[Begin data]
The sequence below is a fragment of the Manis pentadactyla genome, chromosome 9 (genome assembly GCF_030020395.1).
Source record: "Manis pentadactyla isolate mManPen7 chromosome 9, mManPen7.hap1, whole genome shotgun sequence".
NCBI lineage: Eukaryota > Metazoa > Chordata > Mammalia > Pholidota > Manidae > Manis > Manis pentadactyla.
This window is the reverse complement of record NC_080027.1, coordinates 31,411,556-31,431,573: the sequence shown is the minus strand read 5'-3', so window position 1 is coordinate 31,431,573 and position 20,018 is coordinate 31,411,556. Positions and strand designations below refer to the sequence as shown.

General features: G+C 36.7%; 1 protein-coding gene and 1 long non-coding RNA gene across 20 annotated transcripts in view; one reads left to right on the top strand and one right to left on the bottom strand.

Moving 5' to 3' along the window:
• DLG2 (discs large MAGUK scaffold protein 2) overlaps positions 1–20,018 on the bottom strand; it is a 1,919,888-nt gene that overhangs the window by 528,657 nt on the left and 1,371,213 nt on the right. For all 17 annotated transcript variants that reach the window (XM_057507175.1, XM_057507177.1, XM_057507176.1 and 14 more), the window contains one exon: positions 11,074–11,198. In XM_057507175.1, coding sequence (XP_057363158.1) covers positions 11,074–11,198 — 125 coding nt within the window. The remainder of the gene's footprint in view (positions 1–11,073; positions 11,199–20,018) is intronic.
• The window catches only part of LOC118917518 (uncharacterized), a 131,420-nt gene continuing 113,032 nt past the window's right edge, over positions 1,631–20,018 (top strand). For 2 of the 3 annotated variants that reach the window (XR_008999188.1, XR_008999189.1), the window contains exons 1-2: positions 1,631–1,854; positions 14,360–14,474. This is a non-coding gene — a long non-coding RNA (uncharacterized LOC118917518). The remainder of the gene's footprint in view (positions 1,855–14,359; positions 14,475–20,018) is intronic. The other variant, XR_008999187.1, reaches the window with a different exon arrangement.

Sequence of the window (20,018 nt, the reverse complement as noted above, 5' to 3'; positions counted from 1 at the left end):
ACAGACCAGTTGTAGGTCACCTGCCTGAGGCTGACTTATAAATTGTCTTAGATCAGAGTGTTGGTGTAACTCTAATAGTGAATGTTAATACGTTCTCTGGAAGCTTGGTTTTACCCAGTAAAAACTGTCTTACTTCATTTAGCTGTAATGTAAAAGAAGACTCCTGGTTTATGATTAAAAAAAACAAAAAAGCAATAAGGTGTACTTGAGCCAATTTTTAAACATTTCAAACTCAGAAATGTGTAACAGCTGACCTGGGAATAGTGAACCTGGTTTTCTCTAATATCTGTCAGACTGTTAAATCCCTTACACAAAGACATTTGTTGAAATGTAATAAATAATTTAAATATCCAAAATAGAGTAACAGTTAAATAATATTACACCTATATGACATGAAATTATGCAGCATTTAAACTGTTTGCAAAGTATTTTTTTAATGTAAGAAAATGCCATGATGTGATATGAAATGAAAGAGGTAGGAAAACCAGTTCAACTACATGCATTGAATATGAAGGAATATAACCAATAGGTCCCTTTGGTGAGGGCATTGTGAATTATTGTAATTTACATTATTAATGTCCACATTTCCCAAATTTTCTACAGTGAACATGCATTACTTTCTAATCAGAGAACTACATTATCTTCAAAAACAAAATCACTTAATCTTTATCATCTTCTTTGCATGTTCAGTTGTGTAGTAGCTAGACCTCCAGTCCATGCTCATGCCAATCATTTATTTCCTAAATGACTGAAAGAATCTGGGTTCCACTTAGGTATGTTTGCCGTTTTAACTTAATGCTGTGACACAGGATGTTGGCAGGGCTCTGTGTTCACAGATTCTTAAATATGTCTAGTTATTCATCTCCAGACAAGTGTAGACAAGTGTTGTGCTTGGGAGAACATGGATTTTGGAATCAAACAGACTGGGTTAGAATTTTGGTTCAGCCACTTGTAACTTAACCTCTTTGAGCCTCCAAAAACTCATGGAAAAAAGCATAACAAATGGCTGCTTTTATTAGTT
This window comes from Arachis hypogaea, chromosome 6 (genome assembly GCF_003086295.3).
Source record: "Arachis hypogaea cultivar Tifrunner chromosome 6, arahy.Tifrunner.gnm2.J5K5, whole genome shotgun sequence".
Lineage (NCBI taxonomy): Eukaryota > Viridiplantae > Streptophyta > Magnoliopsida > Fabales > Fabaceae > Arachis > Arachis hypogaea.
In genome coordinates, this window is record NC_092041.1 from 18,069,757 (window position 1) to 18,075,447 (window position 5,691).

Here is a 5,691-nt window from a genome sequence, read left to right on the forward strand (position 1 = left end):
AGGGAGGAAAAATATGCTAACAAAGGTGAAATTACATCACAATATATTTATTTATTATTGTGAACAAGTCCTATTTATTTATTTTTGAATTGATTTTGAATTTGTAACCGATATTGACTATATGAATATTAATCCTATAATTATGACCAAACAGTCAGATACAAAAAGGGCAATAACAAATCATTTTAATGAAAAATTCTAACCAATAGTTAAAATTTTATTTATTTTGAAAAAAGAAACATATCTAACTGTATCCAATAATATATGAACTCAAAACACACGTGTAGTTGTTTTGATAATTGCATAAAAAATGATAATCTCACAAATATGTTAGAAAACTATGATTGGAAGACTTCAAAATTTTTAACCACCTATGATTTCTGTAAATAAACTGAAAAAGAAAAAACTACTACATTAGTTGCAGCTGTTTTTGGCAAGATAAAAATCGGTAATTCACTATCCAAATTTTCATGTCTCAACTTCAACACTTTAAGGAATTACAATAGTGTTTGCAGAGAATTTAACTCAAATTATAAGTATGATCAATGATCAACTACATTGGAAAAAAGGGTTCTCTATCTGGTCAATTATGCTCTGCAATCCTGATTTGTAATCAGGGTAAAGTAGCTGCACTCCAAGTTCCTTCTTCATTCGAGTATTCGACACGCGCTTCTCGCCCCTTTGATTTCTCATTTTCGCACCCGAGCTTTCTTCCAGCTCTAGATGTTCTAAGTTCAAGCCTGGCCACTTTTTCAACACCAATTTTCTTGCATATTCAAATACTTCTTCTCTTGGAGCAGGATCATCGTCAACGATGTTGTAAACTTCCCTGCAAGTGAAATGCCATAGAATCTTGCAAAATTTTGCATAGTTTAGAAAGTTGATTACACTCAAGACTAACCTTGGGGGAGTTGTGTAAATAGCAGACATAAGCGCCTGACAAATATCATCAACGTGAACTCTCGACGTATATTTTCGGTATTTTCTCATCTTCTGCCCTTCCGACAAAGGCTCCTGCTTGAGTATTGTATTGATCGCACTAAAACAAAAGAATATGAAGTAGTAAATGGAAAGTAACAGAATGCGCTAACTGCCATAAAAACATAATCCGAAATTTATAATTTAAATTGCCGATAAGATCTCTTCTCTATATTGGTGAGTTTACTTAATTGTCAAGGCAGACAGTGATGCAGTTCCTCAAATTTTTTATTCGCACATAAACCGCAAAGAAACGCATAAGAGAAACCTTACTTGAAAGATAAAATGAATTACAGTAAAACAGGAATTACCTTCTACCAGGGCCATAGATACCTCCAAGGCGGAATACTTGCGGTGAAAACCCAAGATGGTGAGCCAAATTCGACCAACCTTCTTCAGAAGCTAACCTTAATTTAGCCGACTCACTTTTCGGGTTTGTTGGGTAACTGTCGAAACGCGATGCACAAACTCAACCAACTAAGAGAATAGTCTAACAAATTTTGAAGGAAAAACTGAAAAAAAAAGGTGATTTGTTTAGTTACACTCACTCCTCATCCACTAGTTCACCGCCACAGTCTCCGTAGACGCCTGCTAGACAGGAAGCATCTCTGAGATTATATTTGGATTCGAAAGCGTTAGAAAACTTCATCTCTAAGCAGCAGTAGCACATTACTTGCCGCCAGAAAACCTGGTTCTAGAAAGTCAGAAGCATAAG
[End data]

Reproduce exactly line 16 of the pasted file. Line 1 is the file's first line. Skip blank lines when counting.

AGGGAGGAAAAATATGCTAACAAAGGTGAAATTACATCACAATATATTTATTTATTATTGTGAACAAGTCCTATTTATTTATTTTTGAATTGATTTTGAATTTGTAACCGATATTGACTATATGAATATTAATCCTATAATTATGACCAAACAGTCAGATACAAAAAGGGCAATAACAAATCATTTTAATGAAAAATTCTAACCAATAGTTAAAATTTTATTTATTTTGAAAAAAGAAACATATCTAACTGTATCCAATAATATATGAACTCAAAACACACGTGTAGTTGTTTTGATAATTGCATAAAAAATGATAATCTCACAAATATGTTAGAAAACTATGATTGGAAGACTTCAAAATTTTTAACCACCTATGATTTCTGTAAATAAACTGAAAAAGAAAAAACTACTACATTAGTTGCAGCTGTTTTTGGCAAGATAAAAATCGGTAATTCACTATCCAAATTTTCATGTCTCAACTTCAACACTTTAAGGAATTACAATAGTGTTTGCAGAGAATTTAACTCAAATTATAAGTATGATCAATGATCAACTACATTGGAAAAAAGGGTTCTCTATCTGGTCAATTATGCTCTGCAATCCTGATTTGTAATCAGGGTAAAGTAGCTGCACTCCAAGTTCCTTCTTCATTCGAGTATTCGACACGCGCTTCTCGCCCCTTTGATTTCTCATTTTCGCACCCGAGCTTTCTTCCAGCTCTAGATGTTCTAAGTTCAAGCCTGGCCACTTTTTCAACACCAATTTTCTTGCATATTCAAATACTTCTTCTCTTGGAGCAGGATCATCGTCAACGATGTTGTAAACTTCCCTGCAAGTGAAATGCCATAGAATCTTGCAAAATTTTGCATAGTTTAGAAAGTTGATTACACTCAAGACTAACCTTGGGGGAGTTGTGTAAATAGCAGACATAAGCGCCTGACAAATATCATCAACGTGAACTCTCGACGTATATTTTCGGTATTTTCTCATCTTCTGCCCTTCCGACAAAGGCTCCTGCTTGAGTATTGTATTGATCGCACTAAAACAAAAGAATATGAAGTAGTAAATGGAAAGTAACAGAATGCGCTAACTGCCATAAAAACATAATCCGAAATTTATAATTTAAATTGCCGATAAGATCTCTTCTCTATATTGGTGAGTTTACTTAATTGTCAAGGCAGACAGTGATGCAGTTCCTCAAATTTTTTATTCGCACATAAACCGCAAAGAAACGCATAAGAGAAACCTTACTTGAAAGATAAAATGAATTACAGTAAAACAGGAATTACCTTCTACCAGGGCCATAGATACCTCCAAGGCGGAATACTTGCGGTGAAAACCCAAGATGGTGAGCCAAATTCGACCAACCTTCTTCAGAAGCTAACCTTAATTTAGCCGACTCACTTTTCGGGTTTGTTGGGTAACTGTCGAAACGCGATGCACAAACTCAACCAACTAAGAGAATAGTCTAACAAATTTTGAAGGAAAAACTGAAAAAAAAAGGTGATTTGTTTAGTTACACTCACTCCTCATCCACTAGTTCACCGCCACAGTCTCCGTAGACGCCTGCTAGACAGGAAGCATCTCTGAGATTATATTTGGATTCGAAAGCGTTAGAAAACTTCATCTCTAAGCAGCAGTAGCACATTACTTGCCGCCAGAAAACCTGGTTCTAGAAAGTCAGAAGCATAAG